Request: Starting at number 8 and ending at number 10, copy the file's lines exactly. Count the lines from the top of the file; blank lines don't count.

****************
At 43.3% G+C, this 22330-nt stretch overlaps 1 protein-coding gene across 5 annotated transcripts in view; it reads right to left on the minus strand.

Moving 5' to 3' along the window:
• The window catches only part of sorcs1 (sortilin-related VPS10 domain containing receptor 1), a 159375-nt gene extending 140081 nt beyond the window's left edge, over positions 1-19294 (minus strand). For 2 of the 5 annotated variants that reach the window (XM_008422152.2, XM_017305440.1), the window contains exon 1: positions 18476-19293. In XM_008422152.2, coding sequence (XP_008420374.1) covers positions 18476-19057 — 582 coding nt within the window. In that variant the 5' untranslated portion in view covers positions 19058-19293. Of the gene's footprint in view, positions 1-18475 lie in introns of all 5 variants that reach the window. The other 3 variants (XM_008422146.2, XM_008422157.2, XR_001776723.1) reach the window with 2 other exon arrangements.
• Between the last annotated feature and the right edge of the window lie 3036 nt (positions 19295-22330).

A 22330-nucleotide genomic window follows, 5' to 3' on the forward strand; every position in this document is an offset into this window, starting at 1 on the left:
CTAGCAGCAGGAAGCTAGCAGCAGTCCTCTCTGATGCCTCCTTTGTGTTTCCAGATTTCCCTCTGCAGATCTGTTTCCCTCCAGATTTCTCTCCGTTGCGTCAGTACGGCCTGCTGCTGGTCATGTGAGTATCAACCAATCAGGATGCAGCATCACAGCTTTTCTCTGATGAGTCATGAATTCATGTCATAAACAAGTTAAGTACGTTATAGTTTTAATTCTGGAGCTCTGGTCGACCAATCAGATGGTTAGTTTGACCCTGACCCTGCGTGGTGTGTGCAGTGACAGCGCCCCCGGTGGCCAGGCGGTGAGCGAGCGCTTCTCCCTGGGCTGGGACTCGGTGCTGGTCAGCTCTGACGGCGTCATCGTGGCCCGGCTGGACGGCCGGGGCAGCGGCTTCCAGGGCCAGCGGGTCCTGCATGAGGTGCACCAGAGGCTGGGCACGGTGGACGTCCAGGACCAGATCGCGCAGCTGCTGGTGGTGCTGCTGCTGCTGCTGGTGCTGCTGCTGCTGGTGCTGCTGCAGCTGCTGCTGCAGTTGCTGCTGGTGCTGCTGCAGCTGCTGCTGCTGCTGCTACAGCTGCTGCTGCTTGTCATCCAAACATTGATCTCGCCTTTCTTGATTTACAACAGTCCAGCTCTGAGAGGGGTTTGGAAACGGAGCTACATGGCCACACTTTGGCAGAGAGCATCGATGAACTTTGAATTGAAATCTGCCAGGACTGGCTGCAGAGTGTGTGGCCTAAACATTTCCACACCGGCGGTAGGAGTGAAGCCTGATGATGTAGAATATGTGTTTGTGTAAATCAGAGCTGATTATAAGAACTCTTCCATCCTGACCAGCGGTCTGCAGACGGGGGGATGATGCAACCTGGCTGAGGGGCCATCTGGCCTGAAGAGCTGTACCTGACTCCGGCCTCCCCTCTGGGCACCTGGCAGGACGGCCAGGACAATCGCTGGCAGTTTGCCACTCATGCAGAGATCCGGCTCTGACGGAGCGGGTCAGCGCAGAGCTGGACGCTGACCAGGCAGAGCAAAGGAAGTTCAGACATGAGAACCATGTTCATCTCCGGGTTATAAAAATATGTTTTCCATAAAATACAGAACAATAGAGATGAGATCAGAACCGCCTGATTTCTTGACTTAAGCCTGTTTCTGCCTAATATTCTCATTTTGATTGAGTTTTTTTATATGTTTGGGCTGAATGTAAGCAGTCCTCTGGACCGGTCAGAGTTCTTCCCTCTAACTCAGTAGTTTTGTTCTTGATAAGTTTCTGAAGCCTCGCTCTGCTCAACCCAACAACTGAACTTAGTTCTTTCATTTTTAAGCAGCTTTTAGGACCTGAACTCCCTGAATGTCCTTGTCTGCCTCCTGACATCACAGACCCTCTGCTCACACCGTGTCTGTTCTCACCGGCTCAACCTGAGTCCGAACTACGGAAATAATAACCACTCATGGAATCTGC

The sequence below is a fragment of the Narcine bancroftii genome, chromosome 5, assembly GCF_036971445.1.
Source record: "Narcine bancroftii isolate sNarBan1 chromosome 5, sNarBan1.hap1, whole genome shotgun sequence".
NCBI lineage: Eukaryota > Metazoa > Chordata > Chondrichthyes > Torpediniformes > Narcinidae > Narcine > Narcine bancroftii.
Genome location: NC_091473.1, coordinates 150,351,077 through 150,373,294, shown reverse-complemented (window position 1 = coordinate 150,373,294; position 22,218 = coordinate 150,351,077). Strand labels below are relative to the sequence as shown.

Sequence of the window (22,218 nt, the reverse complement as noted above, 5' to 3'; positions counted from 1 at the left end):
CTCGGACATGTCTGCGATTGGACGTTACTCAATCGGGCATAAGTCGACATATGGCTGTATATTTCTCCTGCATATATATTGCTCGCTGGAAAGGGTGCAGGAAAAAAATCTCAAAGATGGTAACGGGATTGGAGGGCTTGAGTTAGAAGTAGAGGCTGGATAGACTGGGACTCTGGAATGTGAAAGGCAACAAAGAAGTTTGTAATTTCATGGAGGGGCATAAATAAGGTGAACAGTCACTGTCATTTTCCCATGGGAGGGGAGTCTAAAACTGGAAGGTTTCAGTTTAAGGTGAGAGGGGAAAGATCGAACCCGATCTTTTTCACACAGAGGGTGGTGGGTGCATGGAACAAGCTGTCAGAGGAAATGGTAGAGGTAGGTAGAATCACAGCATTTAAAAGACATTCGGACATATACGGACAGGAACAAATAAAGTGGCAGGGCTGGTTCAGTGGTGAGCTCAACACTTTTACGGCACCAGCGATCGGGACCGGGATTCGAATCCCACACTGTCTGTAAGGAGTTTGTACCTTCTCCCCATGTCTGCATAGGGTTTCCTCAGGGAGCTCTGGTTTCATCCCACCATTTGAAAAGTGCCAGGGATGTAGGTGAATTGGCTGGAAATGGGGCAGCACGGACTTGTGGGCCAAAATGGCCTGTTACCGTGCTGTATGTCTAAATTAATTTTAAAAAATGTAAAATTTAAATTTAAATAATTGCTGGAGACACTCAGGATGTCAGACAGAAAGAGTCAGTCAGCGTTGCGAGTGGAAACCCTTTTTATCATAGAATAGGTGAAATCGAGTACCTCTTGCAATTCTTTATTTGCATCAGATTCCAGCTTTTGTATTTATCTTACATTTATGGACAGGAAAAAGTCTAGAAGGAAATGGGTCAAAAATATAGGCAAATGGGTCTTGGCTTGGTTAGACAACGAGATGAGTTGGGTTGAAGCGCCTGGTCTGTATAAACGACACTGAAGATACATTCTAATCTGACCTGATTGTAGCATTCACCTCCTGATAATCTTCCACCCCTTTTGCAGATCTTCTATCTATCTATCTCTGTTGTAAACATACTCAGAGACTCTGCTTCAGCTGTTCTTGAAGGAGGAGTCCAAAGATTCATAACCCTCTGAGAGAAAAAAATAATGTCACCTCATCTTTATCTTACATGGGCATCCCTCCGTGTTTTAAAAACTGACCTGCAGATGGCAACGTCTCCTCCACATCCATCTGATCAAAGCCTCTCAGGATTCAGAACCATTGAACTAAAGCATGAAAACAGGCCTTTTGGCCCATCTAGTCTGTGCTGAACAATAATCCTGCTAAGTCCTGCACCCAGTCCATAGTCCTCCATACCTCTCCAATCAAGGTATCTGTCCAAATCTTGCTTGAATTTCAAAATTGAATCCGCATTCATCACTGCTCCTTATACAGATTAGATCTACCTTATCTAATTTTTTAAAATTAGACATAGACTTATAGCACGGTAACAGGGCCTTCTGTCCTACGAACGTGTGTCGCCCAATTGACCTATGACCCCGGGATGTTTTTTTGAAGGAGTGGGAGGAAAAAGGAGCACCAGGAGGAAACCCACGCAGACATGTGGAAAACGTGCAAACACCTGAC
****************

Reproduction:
Source record: "Narcine bancroftii isolate sNarBan1 chromosome 5, sNarBan1.hap1, whole genome shotgun sequence".
NCBI lineage: Eukaryota > Metazoa > Chordata > Chondrichthyes > Torpediniformes > Narcinidae > Narcine > Narcine bancroftii.
Genome location: NC_091473.1, coordinates 150,351,077 through 150,373,294, shown reverse-complemented (window position 1 = coordinate 150,373,294; position 22,218 = coordinate 150,351,077). Strand labels below are relative to the sequence as shown.